Demons routinely move things in my path—including walls—to cause injury 
Aside from the obvious implications, such as corruption and kidnapping, their warning also implies that the demons now tormenting me day and night cannot, or will not, travel beyond the boundaries of the Bay Area.

The reach of a Voices Demon was first discussed in Characteristics of the voice of a Voices Demon. Nothing in this latest threat suggests that the limited-range theory presented in that blog post is incorrect, which is that a person harassed by Voices Demon can distance themselves far enough from a Voices Demon to break the connection. I have already determined this for myself.

But, it's not just their connections they could use; in my case, it's simply a matter of law that would apply to any law enforcement agency in any state without the complication of certain questions.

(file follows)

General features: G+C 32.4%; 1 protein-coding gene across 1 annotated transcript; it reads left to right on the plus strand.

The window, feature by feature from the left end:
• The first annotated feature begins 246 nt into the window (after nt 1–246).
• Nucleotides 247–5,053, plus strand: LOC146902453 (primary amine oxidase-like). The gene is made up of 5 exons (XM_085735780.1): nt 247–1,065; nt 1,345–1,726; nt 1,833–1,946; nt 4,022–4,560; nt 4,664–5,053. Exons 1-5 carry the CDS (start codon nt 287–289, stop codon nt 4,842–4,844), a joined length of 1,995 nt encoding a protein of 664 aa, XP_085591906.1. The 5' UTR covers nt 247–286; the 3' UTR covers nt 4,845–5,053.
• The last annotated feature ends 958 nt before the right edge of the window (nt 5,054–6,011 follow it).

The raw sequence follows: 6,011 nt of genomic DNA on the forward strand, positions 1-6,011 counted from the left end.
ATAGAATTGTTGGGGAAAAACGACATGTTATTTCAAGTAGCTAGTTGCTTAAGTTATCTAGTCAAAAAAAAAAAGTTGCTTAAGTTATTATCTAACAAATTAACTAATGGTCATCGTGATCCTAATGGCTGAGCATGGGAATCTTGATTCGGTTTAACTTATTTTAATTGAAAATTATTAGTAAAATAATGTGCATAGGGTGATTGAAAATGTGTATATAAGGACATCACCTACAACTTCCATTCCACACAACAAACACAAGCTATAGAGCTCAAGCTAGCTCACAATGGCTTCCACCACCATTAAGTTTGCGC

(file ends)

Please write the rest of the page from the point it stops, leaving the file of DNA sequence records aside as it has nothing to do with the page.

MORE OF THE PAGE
In April 2006, I was arrested for presenting a stolen check to a bank, which simply did not happen, and which was set up by the Voices Demons themselves (hear the secret recording of a conversation of two persons discussing the demons' plan to incarcerate me for life in prison or a mental institution, even before any crime was alleged to have been committed by me, ever). Back then, in my ignorance and inexperience (not that any knowledge would have mattered), and based on the way things were going and were likely to continue going (see Gang-stalkers warned of upcoming violence, death), I pled no contest in a plea deal to avoid a costly trial and prison time—or worse, as defense attorney Kenneth Pinto warned me at the time that I "wouldn't last an hour in prison."

The plea deal specified five years of formal probation, which severely restricts the distance I can travel, and all-too-conveniently keeps me in range of the Voices Demons that not-so-coincidentally appeared just before I was arrested for the first time in my life. If I left the Bay Area—and the range of the Voices Demons—criminal proceedings could be instituted that would empower any law enforcement agency in any state to extradite me back to California if they found me.